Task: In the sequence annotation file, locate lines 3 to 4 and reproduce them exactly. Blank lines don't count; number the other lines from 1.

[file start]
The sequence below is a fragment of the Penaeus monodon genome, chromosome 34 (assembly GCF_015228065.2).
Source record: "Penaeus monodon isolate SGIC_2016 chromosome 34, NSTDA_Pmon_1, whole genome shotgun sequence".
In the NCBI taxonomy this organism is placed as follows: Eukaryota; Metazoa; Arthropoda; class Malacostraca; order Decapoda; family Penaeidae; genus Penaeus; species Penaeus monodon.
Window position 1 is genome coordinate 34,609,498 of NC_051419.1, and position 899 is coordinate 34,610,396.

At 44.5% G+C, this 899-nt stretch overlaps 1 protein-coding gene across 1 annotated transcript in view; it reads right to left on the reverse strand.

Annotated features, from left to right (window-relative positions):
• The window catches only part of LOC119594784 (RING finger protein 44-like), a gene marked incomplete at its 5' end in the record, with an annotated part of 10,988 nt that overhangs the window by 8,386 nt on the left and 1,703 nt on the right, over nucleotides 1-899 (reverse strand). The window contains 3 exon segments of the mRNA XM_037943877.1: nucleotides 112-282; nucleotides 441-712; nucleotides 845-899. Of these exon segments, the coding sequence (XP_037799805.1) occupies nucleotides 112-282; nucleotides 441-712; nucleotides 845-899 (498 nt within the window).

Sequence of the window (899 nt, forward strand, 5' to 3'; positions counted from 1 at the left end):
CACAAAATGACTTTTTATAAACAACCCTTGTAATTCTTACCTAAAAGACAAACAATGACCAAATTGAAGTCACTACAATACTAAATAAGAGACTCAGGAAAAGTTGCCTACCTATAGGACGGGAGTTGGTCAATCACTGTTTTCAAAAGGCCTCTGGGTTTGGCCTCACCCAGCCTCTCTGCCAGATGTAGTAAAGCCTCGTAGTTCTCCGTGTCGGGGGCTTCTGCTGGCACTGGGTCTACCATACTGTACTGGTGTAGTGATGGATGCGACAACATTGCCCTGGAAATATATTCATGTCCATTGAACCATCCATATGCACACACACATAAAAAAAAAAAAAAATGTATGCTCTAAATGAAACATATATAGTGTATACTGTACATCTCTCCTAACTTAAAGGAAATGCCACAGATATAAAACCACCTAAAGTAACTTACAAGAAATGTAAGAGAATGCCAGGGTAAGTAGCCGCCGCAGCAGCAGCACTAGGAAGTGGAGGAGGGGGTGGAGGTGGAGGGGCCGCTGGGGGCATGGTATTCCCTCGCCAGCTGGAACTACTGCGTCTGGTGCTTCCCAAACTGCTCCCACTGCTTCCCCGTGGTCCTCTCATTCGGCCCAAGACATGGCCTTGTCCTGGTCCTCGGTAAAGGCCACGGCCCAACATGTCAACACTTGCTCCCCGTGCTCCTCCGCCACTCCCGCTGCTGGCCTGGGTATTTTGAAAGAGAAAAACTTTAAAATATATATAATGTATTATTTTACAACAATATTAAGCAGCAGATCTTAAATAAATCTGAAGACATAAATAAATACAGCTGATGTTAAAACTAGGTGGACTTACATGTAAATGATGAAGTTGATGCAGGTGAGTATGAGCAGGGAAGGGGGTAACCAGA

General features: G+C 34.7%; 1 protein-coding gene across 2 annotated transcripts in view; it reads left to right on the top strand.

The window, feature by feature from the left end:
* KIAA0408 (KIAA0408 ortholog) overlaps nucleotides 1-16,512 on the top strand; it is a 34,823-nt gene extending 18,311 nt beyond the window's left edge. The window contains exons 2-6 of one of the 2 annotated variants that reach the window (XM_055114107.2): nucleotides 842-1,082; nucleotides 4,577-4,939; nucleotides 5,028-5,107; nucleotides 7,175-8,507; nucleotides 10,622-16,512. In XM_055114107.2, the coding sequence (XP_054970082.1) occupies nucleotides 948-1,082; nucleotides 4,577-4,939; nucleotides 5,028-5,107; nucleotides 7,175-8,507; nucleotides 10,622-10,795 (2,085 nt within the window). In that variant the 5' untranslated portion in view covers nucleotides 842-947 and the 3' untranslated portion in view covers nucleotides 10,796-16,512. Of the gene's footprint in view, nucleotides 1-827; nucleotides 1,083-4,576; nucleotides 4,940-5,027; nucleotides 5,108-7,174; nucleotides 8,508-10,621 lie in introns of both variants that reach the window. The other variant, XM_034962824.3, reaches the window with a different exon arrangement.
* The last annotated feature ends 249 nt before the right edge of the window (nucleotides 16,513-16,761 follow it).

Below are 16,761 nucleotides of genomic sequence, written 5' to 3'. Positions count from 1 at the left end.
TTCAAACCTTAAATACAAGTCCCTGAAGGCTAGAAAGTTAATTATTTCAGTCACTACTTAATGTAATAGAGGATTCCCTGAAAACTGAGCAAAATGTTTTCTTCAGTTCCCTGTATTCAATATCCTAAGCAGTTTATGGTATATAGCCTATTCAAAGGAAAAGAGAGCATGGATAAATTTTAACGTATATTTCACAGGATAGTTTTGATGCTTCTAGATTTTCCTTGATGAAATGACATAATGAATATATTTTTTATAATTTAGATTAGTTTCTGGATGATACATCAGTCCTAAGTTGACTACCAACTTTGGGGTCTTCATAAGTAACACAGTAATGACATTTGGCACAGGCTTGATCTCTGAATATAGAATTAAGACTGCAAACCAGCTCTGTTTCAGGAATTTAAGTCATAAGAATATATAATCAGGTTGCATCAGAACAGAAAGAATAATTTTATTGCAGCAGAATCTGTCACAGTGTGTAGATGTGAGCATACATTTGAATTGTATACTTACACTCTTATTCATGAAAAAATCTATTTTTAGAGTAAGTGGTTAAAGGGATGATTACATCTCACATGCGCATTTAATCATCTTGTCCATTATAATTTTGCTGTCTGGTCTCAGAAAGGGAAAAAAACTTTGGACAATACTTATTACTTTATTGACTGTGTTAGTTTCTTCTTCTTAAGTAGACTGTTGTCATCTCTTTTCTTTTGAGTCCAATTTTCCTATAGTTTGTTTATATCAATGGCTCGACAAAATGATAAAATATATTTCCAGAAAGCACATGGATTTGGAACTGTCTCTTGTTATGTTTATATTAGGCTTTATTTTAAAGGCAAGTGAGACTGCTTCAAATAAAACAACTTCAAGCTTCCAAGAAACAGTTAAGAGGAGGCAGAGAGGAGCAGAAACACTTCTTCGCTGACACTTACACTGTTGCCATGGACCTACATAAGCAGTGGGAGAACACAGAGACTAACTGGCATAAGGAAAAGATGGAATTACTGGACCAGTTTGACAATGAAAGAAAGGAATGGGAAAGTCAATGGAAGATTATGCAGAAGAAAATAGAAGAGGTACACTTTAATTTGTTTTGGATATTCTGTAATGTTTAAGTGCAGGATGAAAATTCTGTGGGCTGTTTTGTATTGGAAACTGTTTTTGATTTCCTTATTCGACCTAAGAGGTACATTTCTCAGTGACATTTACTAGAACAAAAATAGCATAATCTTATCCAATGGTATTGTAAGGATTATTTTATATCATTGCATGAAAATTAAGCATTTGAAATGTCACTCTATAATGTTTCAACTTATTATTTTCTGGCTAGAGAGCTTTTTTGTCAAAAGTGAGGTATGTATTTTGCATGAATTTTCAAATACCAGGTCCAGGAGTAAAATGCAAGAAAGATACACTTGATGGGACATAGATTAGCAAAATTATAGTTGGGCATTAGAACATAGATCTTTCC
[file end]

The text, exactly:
In the NCBI taxonomy this organism is placed as follows: Eukaryota; Metazoa; Arthropoda; class Malacostraca; order Decapoda; family Penaeidae; genus Penaeus; species Penaeus monodon.
Window position 1 is genome coordinate 34,609,498 of NC_051419.1, and position 899 is coordinate 34,610,396.